Mary Anne Hering interviewed by WWMT

Mary Anne Hering, Working Class Party candidate for Michigan State Board of Education, was interviewed by WWMT News. Her responses were posted to and are reproduced below.

Occupation: Community college teacher since 1973

Education: Master's degree in psychology from Michigan State University

Hometown: Born in St. Paul, Minnesota; has lived in Detroit and Dearborn since 1975

Years in elected office: None

Political experience: Politically active, in the working class, since 1975. This activity has not been on an electoral level, but on being in the service of workers trying to organize, on a day-to-day basis, in their workplaces, for their rights. Starting in 2014, I ran for the Dearborn School Board, and obtained 20 percent of the vote. In 2016, after several dozen of us collected 50,000 signatures to obtain ballot status, we got a third party on the ballot: the Working Class Party. Despite being a new party, we won almost a quarter of a million votes. And we did it without money from wealthy people who run this society and with little attention paid by the big media.

Qualifications: We wanted to put up more candidates to reach out to a larger part of the ordinary working population so they have a way to express their concerns politically, in unity: black and white, old and young, women and men, immigrant and native-born. I am one of 11 candidates with the Working Class Party this year. We say that we can’t change the situation with an election, by itself. It will take a fight, a social response, from the laboring population. But we can use this election to make the voices of working people heard.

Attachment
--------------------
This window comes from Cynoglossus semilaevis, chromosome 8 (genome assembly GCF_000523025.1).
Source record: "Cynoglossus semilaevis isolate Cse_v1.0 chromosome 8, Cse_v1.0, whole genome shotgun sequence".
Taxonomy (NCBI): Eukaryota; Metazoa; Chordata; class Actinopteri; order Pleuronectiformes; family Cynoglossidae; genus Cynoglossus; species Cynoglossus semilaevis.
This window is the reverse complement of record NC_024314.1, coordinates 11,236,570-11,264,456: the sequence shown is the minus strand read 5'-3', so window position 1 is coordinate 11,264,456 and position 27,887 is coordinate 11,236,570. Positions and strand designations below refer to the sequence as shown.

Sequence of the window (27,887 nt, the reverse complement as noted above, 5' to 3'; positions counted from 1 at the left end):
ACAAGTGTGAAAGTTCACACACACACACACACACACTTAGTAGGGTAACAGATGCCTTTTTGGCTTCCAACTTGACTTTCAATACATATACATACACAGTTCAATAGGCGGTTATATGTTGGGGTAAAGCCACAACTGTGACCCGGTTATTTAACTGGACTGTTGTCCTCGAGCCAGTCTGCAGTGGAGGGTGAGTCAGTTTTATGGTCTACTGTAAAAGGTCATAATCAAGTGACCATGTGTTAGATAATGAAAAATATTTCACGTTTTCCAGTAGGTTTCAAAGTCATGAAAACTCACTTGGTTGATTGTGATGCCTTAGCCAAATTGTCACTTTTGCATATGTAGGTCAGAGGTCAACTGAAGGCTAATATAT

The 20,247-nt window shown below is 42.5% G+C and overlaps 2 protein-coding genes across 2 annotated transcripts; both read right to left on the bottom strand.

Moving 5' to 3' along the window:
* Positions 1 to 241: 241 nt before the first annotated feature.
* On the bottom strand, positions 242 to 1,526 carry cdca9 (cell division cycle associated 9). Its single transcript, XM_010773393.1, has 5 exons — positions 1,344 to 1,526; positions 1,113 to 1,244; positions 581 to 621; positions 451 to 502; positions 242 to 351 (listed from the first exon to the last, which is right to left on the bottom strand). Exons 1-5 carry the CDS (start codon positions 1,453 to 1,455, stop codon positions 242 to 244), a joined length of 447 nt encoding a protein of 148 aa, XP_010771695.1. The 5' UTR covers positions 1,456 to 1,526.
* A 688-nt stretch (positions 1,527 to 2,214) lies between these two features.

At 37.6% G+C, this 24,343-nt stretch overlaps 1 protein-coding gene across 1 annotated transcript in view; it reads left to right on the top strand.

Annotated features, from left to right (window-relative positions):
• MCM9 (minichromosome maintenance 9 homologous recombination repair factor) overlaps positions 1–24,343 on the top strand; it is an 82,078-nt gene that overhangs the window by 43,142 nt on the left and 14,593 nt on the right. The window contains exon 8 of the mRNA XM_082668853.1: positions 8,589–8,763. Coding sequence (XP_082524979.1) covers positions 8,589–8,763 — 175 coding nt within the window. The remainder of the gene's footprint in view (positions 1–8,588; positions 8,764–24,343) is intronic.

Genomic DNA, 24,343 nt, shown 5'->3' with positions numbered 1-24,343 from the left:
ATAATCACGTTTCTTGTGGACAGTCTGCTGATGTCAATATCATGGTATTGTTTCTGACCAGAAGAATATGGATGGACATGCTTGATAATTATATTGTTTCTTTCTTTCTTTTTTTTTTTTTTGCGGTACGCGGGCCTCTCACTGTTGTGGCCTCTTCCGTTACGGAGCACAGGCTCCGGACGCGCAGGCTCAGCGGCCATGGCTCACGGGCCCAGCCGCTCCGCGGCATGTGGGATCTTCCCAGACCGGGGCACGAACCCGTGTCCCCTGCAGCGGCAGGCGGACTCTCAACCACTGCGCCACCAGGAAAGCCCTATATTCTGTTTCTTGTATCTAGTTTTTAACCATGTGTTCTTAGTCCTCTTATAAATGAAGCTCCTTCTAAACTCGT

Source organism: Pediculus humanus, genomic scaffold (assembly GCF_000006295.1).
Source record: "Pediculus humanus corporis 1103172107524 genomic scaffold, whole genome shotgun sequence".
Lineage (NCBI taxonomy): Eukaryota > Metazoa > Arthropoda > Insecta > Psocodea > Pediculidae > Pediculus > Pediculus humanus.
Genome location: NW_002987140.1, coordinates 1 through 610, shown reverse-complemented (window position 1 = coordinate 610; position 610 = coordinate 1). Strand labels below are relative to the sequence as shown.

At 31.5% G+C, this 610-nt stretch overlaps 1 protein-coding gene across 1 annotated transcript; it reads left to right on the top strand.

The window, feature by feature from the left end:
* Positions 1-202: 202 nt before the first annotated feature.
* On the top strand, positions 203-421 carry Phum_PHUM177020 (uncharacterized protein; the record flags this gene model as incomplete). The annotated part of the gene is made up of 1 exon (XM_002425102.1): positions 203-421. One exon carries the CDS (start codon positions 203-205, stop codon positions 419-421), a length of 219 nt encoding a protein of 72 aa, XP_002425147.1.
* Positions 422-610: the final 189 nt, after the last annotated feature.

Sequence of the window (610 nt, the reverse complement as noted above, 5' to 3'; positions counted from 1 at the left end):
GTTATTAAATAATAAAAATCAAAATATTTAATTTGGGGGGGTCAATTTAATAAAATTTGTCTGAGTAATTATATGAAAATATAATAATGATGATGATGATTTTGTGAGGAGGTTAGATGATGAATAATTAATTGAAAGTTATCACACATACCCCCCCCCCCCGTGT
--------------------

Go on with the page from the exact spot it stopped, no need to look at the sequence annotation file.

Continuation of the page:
Top issues:

  • Educational voice: Who knows better the problems of the schools than those who teach in them and those who have to struggle to learn in them? So as a long time teacher, along with my running mate, Logan R. Smith, this year’s graduate from Cass Tech High School in Detroit, we can give voice to those problems.
  • Serve ordinary people: To tell the truth. To take no personal privilege. To organize the forces necessary to address the problems that ordinary people face.
  • Resources: Politics as usual has meant decades of commissioning expensive studies to prove what children need in order to learn. We know what that is: It’s resources; it’s money. The highest scores are in the wealthy neighborhoods that receive the highest per pupil foundation allowance, not to mention all the other resources that exist in those communities to foster children’s cognitive, physical and cultural growth. We need resources, and lots of them. The money is there. Our top issue would be to organize parents, teachers, students, other school employees, to fight for their right to have decent pay, decent schools and all the resources necessary for children of the working class to have a quality education. And that means a fight to take back the money we pay in taxes, from corporations, real-estate speculators, and for-profit charter school businessmen, that could be used for all the public services we need and the excellent schools all children need.
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